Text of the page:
A spirit of joy, simplicity and reconciliation

Anna Hill has been involved in the Ecumenical Prayer Services in the spirit of Taize in Newcastle for over 30 years. She tells us how these services came to be and how you can get involved. 

Pope John Paul II many years ago now said, “One passes through Taizé as one passes close to a spring of water”.

Pope Francis more recently, ahead of the 2023 Synod on Synodality, presided over an ecumenical prayer vigil organised by the brothers of the Taize community. It was by his special request that the service took place and had been some months in the planning.

What is this all about? Why are so many drawn to it and where did it have its beginnings?

Taize is a small village in the Burgundy region of France, not far from Lyon. During WW11, a young man, Roger Shultz, became aware of the numbers of displaced persons who had nowhere to call home and no one to turn to. He established his own home as a place of refuge and welcome. It was from these early beginnings that the present-day Taize community has its roots.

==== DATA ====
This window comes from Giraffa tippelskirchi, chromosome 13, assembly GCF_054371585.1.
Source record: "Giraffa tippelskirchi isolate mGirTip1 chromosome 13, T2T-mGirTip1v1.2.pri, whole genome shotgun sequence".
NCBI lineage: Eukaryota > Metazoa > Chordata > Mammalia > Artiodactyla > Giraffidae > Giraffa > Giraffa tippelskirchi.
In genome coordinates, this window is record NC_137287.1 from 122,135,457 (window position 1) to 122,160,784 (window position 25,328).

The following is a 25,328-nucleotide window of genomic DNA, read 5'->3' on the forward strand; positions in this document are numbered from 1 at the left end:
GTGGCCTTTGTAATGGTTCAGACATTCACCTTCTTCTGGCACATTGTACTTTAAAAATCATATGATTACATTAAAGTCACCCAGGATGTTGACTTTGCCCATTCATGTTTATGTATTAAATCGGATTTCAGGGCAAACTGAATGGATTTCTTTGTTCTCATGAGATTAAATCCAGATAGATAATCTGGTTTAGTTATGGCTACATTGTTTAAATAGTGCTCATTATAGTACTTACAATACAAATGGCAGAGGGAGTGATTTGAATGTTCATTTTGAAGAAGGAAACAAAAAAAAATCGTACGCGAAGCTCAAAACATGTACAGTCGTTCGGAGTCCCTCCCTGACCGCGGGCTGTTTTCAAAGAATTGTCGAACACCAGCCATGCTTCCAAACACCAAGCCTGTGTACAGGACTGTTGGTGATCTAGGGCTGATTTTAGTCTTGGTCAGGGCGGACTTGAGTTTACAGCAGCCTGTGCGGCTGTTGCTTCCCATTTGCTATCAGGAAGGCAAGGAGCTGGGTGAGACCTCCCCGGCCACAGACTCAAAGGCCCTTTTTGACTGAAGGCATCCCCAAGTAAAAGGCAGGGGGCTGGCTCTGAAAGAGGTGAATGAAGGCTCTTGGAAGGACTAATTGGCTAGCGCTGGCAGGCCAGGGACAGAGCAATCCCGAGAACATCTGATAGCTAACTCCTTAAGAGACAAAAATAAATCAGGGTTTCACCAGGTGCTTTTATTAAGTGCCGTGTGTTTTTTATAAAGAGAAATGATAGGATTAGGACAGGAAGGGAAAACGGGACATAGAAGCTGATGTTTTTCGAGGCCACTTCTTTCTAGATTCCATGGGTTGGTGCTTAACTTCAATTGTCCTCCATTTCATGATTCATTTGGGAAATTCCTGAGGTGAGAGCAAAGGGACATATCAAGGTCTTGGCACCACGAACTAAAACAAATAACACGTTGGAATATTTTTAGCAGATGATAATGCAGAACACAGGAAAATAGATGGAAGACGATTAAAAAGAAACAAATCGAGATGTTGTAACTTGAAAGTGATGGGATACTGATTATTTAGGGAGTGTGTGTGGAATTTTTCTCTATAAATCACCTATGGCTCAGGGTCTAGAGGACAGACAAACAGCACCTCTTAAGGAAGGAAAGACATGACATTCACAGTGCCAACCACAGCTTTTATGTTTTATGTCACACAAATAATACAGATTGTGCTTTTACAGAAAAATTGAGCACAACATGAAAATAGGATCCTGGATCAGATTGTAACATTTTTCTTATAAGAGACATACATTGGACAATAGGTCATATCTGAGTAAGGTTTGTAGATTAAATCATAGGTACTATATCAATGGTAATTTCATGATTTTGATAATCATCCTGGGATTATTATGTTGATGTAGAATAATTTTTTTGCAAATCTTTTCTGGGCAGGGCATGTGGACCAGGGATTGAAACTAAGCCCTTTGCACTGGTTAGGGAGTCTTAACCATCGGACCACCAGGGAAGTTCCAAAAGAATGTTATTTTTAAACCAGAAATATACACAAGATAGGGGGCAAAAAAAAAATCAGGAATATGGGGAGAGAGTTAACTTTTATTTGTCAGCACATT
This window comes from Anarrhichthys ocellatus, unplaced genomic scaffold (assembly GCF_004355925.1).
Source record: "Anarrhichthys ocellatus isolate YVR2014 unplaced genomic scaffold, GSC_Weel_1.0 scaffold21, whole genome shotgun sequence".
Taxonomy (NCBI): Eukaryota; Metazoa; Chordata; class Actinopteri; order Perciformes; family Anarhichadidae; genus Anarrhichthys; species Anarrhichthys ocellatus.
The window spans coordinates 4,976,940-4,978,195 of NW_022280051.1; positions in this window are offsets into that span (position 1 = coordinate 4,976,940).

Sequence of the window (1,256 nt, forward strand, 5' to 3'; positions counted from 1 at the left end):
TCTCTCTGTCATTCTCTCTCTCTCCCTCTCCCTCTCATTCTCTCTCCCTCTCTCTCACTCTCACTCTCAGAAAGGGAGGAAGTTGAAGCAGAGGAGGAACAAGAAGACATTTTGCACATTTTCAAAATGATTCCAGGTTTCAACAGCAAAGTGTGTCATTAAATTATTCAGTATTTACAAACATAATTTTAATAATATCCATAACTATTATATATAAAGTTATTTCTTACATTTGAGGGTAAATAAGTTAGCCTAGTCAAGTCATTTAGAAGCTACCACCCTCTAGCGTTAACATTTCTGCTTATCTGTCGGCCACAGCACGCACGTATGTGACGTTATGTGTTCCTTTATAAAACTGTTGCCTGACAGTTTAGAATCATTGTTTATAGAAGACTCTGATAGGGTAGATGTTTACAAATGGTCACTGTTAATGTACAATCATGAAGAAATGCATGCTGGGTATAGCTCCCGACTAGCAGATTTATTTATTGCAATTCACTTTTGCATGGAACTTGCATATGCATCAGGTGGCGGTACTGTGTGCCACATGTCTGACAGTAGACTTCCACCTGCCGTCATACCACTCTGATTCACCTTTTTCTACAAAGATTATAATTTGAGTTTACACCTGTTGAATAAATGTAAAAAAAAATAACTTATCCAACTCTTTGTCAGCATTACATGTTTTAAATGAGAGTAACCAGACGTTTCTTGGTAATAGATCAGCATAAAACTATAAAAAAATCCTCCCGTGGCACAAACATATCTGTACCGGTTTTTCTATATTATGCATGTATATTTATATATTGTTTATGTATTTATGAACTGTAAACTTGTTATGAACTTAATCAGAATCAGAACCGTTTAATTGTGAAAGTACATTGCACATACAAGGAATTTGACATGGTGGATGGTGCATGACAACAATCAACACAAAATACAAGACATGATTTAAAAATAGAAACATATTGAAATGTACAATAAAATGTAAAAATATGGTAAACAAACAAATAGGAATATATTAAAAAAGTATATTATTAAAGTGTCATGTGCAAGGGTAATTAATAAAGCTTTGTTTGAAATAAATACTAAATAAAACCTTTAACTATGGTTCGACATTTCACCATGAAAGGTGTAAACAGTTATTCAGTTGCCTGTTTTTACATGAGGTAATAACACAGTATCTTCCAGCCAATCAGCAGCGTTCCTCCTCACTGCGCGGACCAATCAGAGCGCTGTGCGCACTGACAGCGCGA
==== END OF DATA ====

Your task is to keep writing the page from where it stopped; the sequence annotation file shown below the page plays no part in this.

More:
The Taizé community developed into an ecumenical monastic order with a strong devotion to peace and justice through prayer and meditation. Today the 100-strong community of Roman Catholic and Protestant monks is drawn from more than 30 countries across the world.

I have been involved in the Ecumenical Prayer Services in the spirit of Taizé here in Newcastle for over 30 years now.

How did I become involved?

My introduction was through Brother Matthew, an English-speaking Brother from the Taize community when he was visiting Sydney and Newcastle on his overseas mission. He dropped in to our College in Hamilton and invited, challenged really, some of us to bring a group of students down to Sydney for a weekend pilgrimage of Taize services. I was working with senior students at the Catholic college, and we were able to meet his challenge. It was obvious how those present were affected by the experience and it left a longing to recreate this experience. I was drawn to organize and conduct services here in Newcastle and, so, with the support of my late husband, John, and members of the Redemptorist community here in Mayfield it was all in place and underway.